In addition to weeding out some of the less successful external strategies, Ferrer and his team also realised they required a higher level of customisation to make these strategies work well with the other alternative assets in the portfolio, which contains a large allocation to private assets, mostly private equity.
“Systematic strategies make sense, but what we needed in particular was downside protection,” Ferrer says.
So in addition to its external managers, LGT also established its own internal systematic strategy that has been allocated 3 per cent of the portfolio, which for the majority of the time simply invests in cash or treasuries.
But when it starts to detect pricing anomalies, often in periods of stress, the strategy starts taking more risk using futures seeking to protect the portfolio from losses.
Ferrer is keen to point out that it isn’t a tail hedge strategy as that would rely too much on either timing the market or having a permanent allocation to options, which is costly. Instead, it looks for dislocations in markets.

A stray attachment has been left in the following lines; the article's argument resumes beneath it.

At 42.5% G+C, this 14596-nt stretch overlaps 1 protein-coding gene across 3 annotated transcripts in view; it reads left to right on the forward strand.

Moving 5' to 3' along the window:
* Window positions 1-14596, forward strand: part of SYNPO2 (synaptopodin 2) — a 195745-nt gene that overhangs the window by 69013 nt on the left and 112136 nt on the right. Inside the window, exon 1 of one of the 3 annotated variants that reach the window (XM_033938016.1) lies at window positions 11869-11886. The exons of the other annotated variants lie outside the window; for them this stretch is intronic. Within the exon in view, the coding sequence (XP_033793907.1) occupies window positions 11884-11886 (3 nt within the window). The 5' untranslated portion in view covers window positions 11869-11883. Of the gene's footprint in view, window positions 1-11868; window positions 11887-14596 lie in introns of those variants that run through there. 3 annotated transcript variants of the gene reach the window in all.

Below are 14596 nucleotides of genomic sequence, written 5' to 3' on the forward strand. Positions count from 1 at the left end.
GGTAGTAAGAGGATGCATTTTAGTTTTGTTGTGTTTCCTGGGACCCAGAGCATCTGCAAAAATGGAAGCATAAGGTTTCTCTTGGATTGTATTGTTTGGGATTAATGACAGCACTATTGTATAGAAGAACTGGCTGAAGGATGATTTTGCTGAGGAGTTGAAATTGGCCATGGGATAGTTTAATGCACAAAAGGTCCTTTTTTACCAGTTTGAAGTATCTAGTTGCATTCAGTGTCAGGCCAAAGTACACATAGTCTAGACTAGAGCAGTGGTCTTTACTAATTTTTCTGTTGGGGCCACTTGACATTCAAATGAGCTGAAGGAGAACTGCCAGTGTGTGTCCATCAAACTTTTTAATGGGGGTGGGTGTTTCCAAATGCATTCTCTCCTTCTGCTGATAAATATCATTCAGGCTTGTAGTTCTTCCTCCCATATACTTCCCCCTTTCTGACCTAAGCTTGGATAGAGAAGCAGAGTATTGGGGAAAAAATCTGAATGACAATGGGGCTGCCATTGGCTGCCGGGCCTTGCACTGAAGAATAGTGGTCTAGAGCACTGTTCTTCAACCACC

“In the aftermath of the Global Financial Crisis, we thought about how we can protect the downside, and we thought about tail hedging strategies. But tail hedging involves market timing skills because when you decide to buy put options, then that is a call, right? So that is not going to work for us as it is less reliable,” Ferrer says.
“If you put a systematic rule over your put option strategy, where maybe one day you need those puts, then it is costly because you have to do it on a monthly basis. It is quite intense in terms of maintenance.
“So then we looked at a strategy where … when you have pronounced trends, that is a sell-off, it starts buying into derivatives. Internally, we call it a dynamic protection strategy.
“It is a systematic strategy which function is to really detect price trends when you have a sharp dislocation going on and then it will go long yen, gold, government bonds, for example, and short everything that is high beta.